Fast forward to 60 years later: In 1957, a Black man named Arrington High lived in Whitfield, MS. Arrington had been committed to the Mississippi State Hospital for the Insane solely (near Jackson, MS and the Terrapin Skin Creek) because he was leading protests against the ill treatment of Blacks in the south. It was common knowledge to whites that anyone seeking to flee the south was insane (it was medically labeled Drapetomania. It was also common knowledge to all, Black and white, that anyone going into that hospital never returned.

Arrington High was the publisher of Eagle Eye (a mimeographed flyer more than a newspaper) for fourteen years. His commitment to the asylum was due to him exposing the segregationists who were seeking out Black women prostitutes for sex at an establishment that catered to politicians. In October of 1957 he was committed to the asylum for “the remainder of his life,” he was 47 years old. The asylum was more than 15 miles from the nearest city, and Blacks had little to no means of transportation in (or to) that area (Wilkerson, p. 351).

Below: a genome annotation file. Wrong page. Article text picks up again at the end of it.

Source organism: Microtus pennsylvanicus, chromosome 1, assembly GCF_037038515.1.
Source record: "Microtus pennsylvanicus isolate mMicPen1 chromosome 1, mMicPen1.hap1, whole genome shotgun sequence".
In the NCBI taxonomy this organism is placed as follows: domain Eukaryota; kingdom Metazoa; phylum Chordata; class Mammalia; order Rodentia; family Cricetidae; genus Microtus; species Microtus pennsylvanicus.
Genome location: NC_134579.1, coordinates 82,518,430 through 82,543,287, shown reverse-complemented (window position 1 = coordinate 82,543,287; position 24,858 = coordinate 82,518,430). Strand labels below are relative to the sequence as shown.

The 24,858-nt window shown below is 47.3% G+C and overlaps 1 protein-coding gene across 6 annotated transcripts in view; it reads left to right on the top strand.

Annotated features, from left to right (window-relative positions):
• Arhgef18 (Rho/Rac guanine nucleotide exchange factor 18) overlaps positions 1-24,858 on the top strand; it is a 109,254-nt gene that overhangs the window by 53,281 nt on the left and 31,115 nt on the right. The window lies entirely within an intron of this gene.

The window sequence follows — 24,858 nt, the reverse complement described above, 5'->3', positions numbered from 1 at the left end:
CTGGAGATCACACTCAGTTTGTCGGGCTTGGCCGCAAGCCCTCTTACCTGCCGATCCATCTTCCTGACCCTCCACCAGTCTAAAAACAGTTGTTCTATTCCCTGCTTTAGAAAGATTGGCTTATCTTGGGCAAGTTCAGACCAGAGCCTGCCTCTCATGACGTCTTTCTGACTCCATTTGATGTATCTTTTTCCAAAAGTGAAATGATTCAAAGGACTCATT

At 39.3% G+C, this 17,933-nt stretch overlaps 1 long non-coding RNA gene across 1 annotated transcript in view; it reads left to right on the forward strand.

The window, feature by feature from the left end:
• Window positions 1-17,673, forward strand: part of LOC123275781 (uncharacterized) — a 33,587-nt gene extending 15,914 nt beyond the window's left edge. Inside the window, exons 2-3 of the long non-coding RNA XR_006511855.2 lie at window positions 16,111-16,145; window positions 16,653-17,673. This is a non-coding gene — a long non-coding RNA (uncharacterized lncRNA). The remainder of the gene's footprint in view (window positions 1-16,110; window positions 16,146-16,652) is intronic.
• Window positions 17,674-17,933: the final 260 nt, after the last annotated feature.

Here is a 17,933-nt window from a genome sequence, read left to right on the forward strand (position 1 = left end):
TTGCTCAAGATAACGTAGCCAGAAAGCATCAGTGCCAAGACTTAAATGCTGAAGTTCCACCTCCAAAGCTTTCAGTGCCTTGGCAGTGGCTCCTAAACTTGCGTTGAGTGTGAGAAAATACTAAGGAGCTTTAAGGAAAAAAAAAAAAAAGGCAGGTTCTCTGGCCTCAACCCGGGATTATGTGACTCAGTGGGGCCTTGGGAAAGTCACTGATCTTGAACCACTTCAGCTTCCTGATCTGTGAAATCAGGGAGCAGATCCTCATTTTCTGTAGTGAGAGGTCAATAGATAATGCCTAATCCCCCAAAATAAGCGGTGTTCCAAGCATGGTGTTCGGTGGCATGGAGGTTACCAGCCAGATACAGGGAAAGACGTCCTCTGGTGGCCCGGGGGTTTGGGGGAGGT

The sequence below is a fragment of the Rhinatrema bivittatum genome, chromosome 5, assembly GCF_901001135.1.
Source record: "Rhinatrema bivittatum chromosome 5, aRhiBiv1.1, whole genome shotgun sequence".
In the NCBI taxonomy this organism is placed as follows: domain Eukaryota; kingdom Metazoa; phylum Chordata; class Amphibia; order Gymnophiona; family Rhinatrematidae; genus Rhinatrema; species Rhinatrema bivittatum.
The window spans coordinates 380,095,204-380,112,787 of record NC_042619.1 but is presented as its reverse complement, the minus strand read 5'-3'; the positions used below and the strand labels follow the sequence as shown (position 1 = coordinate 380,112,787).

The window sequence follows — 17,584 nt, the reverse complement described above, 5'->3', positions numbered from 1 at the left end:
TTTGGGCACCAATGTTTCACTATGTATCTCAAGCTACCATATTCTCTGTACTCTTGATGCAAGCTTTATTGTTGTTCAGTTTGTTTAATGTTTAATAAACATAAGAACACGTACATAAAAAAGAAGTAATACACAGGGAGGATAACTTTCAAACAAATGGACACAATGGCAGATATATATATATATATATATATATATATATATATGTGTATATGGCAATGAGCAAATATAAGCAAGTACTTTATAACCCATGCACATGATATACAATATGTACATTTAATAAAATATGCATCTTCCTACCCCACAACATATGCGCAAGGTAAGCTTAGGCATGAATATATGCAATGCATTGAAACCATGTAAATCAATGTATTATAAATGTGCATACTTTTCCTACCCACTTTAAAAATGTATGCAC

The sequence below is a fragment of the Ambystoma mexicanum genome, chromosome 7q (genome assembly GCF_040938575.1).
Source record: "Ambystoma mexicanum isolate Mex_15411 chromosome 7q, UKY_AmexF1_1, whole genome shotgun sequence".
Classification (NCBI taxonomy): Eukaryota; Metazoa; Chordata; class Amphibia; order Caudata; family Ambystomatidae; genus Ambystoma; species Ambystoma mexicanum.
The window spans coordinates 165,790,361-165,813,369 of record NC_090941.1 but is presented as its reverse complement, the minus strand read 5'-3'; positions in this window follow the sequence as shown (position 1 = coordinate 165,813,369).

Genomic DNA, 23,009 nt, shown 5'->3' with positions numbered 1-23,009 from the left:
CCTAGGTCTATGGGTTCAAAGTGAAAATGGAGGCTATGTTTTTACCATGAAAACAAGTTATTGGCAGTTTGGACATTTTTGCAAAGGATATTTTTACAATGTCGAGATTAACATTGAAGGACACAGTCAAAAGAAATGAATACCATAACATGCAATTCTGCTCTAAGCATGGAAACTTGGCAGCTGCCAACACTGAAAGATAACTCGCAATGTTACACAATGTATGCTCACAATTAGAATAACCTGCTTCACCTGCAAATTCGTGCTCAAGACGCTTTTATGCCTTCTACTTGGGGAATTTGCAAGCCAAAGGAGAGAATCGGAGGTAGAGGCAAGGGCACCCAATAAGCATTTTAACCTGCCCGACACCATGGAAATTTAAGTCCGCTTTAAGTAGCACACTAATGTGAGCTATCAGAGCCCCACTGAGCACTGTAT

Fortunately, and although it took four months to plan, a coordinated effort of five brave white men in MS arranged for his escape by driving five cars in a caravan near the asylum where they met him early one morning. He got into one of the cars and they drove him (careful to obey the speed limits) to the state line. He was told to get out and walk across to the Alabama state line where he was met with five different cars with Alabama license plates; four of those were driven by white men, the fifth was driven by a Black man so that there was no attention called to a Black man riding in a car with white men. Once in Alabama he was put into a pine coffin equipped with air holes, it was nailed shut, and he was put on a railroad car for a FIFTEEN HOUR ride to Chicago. While in the coffin he was unable to make a sound, was unable to turn over, and had to lay still. Once the train left the station, a Black physician, Dr. Howard, who was to receive the coffin, was telephoned with the code words, “The Eagle has flown the coop.”[4]